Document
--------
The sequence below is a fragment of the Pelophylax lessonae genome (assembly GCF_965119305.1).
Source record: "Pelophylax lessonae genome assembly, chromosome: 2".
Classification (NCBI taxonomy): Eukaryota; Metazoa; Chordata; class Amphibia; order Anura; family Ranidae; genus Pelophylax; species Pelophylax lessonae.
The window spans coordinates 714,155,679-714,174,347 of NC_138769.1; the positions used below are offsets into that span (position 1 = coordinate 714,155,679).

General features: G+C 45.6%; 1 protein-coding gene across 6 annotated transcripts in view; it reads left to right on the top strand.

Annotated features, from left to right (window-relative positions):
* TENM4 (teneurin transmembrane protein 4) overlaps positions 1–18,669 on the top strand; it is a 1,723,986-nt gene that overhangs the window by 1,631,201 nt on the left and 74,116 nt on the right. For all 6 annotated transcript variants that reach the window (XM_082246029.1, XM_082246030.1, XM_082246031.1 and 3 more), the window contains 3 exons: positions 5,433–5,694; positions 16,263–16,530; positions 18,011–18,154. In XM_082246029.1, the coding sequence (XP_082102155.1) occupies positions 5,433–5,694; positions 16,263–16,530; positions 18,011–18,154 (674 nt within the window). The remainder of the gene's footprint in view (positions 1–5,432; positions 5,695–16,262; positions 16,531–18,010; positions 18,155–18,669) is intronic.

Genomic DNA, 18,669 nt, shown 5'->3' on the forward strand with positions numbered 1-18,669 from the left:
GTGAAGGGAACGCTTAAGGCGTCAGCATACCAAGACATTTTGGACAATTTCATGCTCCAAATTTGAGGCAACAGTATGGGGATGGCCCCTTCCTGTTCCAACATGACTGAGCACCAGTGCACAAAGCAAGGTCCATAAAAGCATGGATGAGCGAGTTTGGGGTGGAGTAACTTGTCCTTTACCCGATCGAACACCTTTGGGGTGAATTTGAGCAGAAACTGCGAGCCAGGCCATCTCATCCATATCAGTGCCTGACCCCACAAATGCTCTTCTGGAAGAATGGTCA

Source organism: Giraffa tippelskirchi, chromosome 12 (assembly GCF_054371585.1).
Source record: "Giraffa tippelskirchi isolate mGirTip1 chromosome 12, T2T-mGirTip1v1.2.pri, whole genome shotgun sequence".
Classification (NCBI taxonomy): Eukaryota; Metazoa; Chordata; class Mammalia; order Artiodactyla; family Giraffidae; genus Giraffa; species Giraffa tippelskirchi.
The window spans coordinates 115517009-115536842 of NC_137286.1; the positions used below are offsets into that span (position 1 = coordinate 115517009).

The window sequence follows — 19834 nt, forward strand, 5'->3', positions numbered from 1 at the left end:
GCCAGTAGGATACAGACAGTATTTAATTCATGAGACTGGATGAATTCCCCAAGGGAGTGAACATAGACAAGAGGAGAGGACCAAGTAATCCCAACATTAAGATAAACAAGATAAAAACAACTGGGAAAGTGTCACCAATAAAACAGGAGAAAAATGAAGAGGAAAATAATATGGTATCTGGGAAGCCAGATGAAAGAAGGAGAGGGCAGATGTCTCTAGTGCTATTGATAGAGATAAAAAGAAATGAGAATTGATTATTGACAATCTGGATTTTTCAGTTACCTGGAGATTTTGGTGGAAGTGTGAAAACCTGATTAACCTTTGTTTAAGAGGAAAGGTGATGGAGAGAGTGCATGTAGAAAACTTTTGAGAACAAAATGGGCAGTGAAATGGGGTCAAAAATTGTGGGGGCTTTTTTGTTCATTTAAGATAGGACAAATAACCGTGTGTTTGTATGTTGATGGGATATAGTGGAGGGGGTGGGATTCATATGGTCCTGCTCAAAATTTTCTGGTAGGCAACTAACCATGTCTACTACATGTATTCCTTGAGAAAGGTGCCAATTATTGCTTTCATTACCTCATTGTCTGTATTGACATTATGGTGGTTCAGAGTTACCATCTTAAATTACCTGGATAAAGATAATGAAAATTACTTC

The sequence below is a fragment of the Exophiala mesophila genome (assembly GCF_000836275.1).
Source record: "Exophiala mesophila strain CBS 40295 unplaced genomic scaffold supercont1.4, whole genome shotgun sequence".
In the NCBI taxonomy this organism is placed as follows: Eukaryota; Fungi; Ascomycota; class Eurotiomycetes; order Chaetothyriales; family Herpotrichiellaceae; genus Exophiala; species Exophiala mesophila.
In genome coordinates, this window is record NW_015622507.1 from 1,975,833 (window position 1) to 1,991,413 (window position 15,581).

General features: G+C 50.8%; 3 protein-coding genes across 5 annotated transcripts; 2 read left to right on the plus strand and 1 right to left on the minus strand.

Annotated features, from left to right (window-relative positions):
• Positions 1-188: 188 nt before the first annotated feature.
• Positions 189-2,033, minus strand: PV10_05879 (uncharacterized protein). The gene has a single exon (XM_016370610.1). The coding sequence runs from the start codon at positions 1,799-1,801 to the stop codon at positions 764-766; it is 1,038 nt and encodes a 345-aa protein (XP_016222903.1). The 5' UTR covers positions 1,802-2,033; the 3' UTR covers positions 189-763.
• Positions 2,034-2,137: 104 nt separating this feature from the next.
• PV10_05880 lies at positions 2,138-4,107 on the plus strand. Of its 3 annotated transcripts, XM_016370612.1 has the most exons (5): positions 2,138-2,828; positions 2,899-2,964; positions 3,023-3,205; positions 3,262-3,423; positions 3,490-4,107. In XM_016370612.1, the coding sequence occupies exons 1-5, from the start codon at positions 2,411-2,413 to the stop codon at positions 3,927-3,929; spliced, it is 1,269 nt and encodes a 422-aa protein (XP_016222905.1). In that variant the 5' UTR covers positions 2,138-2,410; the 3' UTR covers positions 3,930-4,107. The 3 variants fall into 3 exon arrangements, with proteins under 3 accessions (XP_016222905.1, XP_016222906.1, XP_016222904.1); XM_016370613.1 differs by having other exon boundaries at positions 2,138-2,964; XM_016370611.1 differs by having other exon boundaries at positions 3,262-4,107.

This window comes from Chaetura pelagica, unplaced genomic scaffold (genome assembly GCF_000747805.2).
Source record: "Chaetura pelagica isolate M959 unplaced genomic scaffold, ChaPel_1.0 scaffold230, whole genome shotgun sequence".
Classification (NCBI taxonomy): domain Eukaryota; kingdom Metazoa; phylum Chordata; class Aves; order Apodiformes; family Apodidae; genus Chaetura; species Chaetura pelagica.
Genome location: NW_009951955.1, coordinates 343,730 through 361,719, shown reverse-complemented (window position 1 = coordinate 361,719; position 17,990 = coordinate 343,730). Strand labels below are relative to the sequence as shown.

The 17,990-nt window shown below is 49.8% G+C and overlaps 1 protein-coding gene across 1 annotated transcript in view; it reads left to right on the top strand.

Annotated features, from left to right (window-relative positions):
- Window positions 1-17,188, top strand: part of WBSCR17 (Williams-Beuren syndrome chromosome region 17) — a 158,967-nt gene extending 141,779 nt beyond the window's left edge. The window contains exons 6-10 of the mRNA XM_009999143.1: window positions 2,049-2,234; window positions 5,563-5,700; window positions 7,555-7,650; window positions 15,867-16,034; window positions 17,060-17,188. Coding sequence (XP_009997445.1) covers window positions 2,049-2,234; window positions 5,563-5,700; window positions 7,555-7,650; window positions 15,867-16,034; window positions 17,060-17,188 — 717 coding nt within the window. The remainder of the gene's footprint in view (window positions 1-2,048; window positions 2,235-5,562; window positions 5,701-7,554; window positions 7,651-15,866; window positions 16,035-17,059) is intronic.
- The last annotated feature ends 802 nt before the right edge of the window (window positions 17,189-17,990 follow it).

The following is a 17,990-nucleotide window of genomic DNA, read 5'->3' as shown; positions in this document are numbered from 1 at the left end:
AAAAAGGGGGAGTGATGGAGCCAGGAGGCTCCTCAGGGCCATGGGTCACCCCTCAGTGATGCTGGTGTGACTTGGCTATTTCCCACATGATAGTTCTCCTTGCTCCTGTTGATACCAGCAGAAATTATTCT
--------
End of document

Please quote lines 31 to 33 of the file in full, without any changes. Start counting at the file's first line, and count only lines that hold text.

Annotated features, from left to right (window-relative positions):
- Window positions 1-17,188, top strand: part of WBSCR17 (Williams-Beuren syndrome chromosome region 17) — a 158,967-nt gene extending 141,779 nt beyond the window's left edge. The window contains exons 6-10 of the mRNA XM_009999143.1: window positions 2,049-2,234; window positions 5,563-5,700; window positions 7,555-7,650; window positions 15,867-16,034; window positions 17,060-17,188. Coding sequence (XP_009997445.1) covers window positions 2,049-2,234; window positions 5,563-5,700; window positions 7,555-7,650; window positions 15,867-16,034; window positions 17,060-17,188 — 717 coding nt within the window. The remainder of the gene's footprint in view (window positions 1-2,048; window positions 2,235-5,562; window positions 5,701-7,554; window positions 7,651-15,866; window positions 16,035-17,059) is intronic.
- The last annotated feature ends 802 nt before the right edge of the window (window positions 17,189-17,990 follow it).